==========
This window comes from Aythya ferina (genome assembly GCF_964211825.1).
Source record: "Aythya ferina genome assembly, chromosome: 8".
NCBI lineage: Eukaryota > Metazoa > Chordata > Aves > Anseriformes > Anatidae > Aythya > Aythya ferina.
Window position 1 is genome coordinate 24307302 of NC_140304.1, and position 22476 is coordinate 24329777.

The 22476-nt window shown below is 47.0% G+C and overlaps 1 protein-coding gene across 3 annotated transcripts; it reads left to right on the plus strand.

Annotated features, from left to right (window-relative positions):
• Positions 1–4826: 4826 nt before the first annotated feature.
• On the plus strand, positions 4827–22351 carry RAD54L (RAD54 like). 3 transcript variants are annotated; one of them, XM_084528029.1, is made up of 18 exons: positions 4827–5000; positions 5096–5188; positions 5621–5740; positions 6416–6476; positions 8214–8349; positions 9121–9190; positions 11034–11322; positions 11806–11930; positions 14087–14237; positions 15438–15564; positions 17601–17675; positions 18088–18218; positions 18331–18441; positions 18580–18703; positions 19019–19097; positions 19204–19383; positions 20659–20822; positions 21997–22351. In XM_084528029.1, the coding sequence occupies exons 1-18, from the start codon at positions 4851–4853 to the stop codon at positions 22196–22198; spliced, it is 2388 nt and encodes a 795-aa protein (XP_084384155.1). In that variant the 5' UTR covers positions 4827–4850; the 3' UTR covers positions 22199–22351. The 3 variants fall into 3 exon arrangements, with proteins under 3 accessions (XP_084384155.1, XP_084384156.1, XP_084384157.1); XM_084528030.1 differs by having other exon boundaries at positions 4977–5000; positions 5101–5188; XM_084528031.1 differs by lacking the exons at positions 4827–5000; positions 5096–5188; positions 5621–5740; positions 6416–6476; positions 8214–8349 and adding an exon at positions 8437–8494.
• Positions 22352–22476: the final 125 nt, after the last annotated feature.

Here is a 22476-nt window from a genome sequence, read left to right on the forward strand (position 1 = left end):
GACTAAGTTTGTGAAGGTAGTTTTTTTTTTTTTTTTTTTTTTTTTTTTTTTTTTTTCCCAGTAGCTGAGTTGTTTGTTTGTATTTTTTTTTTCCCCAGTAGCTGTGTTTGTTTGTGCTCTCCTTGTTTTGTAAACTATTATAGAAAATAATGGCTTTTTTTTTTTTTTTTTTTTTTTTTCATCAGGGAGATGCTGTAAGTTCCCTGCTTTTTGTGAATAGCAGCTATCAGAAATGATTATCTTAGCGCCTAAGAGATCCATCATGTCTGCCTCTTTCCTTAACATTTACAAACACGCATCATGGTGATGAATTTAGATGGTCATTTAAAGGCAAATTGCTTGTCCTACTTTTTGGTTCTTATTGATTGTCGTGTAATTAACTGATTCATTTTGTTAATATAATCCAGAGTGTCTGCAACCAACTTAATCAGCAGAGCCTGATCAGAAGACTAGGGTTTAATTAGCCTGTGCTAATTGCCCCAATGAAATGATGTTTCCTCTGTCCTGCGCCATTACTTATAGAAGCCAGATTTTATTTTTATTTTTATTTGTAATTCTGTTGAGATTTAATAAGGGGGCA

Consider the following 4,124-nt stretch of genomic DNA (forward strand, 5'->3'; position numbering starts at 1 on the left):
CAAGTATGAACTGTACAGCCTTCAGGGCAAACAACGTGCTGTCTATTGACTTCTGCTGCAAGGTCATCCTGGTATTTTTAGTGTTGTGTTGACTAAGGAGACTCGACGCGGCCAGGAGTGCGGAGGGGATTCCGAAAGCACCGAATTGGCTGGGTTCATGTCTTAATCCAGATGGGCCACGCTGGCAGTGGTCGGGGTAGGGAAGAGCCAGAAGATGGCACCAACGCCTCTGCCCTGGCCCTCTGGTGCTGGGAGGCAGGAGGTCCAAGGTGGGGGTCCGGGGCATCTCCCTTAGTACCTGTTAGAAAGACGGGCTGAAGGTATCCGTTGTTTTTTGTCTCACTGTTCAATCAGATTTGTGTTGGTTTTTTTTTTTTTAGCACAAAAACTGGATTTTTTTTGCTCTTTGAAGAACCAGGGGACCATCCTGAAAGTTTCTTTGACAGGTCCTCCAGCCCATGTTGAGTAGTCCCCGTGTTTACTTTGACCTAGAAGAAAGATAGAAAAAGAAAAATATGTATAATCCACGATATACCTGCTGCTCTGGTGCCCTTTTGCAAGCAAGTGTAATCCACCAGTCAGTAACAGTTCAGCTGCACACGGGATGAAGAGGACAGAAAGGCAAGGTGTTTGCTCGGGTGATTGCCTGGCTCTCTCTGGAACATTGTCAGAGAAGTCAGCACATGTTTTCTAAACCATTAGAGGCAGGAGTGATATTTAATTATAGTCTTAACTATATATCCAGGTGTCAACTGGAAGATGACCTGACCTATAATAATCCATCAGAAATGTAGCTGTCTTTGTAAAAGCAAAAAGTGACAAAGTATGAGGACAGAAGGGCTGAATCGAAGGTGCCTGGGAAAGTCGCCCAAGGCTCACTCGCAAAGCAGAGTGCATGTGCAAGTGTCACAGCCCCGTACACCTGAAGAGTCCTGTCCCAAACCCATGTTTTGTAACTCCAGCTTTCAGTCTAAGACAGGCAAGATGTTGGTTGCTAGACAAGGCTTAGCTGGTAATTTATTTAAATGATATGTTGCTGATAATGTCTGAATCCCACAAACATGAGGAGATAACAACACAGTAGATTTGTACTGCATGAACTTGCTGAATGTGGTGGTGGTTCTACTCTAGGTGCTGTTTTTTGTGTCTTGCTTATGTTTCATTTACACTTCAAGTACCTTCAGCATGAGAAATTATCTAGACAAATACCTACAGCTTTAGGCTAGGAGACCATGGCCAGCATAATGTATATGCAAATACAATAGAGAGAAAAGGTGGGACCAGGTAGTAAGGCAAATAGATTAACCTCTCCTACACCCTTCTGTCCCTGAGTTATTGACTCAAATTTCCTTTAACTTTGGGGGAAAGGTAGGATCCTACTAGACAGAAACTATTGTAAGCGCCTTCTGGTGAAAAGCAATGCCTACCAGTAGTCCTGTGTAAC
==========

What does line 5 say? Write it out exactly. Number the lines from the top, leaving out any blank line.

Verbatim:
The 22476-nt window shown below is 47.0% G+C and overlaps 1 protein-coding gene across 3 annotated transcripts; it reads left to right on the plus strand.